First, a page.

A long and illustrious history
ANZ (OTCPK:ANZBY) is a supra regional retail and wholesale bank covering Australia, New Zealand and most of the East Asian and Pacific countries.
The bank is the third in Australia by market capitalization and is the biggest lender in New Zealand with market quotas of around 30% in key commercial banking segments. ANZ serves 10 million clients across the region.
As well as in Australia and New Zealand, ANZ operates in 30 countries around the world, mainly in the Asia-Pacific region offering retail and wholesale banking services.
The history of the Australian lender is old and illustrious: An amalgamation of Bank of Australasia, created by Royal Charter on the 2nd of March 1835, the Union Bank of Australia established in 1837 and the English, Scottish and Australian Bank (ES&A) established in London in 1852.
In 1951, the Bank of Australasia merged with the Union Bank of Australia creating ANZ Bank. Later in the century, in October 1970, in what was the biggest merger in the history of Australia, ANZ merged with the English, Scottish and Australia Bank to create the current ANZ Banking Group Limited.
Once consolidated in Australia and New Zealand, its natural market, during the 80s and 90s, ANZ Bank expanded aggressively in East Asia and the Pacific region, particularly in China, Vietnam, Indonesia and the Pacific Islands.
In 2005, ANZ signed a strategic agreement with Sacombank, the top bank in Vietnam acquiring a 10% equity stake in exchange for risk management and technology assistance.
The Australian bank followed a similar strategy in China, acquiring 20% of Chinese bank Tianjin City Commercial Bank later on.
Finally, in 2009, and in the context of the Royal Bank of Scotland crisis, ANZ acquired RBS's retail units in Taiwan, Singapore, Indonesia and Hong Kong and RBS business banking units in Taiwan, the Philippines and Vietnam. Most of this business came from the failed acquisition of ABN Amro two years earlier.
2016 and beyond: From Melbourne to the World
At the end of 2015, ANZ was a mixed Australian, New Zealand & Pan Asian retail and wholesale banking franchise. The lender was one of the four biggest banks in the Australian oligopoly, third by market capitalization, profits and assets, and fourth by revenues.
In Australia, its core market, ANZ had more than 6 million customers and circa 21,000 staff. Its New Zealand franchise served 2 million customers in retail, wholesale and asset management financial services. Finally, ANZ could boast to be the 4th corporate bank in Asia with deposits of $129bn and a loan book of $85bn.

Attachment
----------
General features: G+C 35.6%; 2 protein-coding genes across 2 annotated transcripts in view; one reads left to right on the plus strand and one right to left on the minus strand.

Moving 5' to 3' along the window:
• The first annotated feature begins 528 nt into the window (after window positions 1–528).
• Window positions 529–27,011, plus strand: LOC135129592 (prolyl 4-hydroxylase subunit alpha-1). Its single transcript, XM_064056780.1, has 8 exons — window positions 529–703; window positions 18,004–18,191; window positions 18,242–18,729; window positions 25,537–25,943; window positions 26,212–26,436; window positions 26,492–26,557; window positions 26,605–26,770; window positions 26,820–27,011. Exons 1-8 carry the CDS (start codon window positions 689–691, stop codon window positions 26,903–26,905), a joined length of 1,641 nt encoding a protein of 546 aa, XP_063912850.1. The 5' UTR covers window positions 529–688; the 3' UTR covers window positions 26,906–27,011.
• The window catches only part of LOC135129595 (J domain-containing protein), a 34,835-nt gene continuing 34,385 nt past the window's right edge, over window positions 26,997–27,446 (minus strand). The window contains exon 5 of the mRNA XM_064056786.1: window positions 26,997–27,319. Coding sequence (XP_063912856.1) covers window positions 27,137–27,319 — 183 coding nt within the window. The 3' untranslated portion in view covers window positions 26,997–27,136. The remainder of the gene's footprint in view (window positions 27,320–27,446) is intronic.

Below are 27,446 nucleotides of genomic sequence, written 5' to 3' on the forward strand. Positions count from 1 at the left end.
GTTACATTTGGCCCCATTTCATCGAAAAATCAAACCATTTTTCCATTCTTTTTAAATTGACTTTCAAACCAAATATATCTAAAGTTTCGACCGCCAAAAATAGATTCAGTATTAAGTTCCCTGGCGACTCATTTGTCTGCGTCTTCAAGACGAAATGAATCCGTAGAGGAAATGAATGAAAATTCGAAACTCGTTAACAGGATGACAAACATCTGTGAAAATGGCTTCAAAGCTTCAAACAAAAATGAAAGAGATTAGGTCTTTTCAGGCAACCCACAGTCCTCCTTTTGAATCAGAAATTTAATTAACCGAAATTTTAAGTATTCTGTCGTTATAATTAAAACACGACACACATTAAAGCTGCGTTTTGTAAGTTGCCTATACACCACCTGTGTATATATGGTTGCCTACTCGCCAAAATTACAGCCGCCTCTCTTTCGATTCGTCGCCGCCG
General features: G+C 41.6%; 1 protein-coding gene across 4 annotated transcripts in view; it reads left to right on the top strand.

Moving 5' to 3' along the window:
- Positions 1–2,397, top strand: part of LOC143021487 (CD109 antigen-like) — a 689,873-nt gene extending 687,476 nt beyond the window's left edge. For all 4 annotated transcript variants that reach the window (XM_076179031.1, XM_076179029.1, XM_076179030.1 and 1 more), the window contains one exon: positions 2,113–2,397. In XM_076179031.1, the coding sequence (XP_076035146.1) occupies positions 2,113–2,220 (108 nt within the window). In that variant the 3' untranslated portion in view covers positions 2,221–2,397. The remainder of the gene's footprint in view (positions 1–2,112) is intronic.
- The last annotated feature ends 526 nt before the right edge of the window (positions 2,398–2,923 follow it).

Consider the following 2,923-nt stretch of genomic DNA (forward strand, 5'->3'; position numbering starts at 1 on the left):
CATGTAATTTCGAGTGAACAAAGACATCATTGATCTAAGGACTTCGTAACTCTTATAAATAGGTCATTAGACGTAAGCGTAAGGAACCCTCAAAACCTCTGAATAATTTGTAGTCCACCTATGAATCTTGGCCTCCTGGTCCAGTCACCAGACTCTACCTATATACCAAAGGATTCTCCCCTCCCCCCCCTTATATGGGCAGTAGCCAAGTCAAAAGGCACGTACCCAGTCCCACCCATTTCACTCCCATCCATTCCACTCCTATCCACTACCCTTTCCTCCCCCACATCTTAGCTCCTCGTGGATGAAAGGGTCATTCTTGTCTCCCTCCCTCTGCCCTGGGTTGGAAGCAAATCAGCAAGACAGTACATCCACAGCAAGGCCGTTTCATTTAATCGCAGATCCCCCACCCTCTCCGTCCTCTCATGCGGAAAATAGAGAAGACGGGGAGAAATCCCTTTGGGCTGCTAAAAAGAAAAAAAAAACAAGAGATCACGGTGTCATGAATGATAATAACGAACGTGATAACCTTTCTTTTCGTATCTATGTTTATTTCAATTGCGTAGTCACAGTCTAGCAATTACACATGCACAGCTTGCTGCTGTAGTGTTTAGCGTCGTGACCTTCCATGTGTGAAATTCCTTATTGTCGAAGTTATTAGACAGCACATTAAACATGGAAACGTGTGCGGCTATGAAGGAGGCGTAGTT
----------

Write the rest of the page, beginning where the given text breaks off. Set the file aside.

At the end of that year, 66% of operative income profits came from Australia, 18% from New Zealand and 19% from the international activity of ANZ mainly in Asia-Pacific.
The distribution of the loan book risk (exposure to default) was similar: 67% of the $570bn loan book was exposed to Australia, 18% to New Zealand and 15% was dependent on the Asia-Pacific region's economic developments.
And this, the geographic distribution of risks, is the big problem for ANZ. The Melbourne bank is exposed to two negative economic dynamics in its geographic areas of coverage that are dangerously interlinked: The slowdown of China, now in full motion despite the temporary pickup of activity over the last two months, and the overleverage of the Australian economy, now in a phase of deceleration - particularly business investment - and only sustained by real estate bubble-based consumption, prelude of a deep and potentially punitive crisis for the local banking system.
Furthermore, both dynamics are interlinked, in the way that the cause of the Australian extraordinary growth over the last 20 years and the consequent extraordinary bubble has been the appetite for commodities from China to build its infrastructure on. Now this appetite has disappeared and the slowdown of the Chinese economy and the impact on commodities prices - particularly iron ore - will likely be the factor that punctures the Australian real estate and financial bubble. This is happening now.
Thus, against a combined $570bn loan book exposed to a declining economic area and an overleveraged economy with a real estate bubble in full swing, ANZ has $57.4bn equity capital. That means a movement of 5% in the value of the loan book - reasonable given the dynamics described - may have a devastating impact on the lender and its stock price.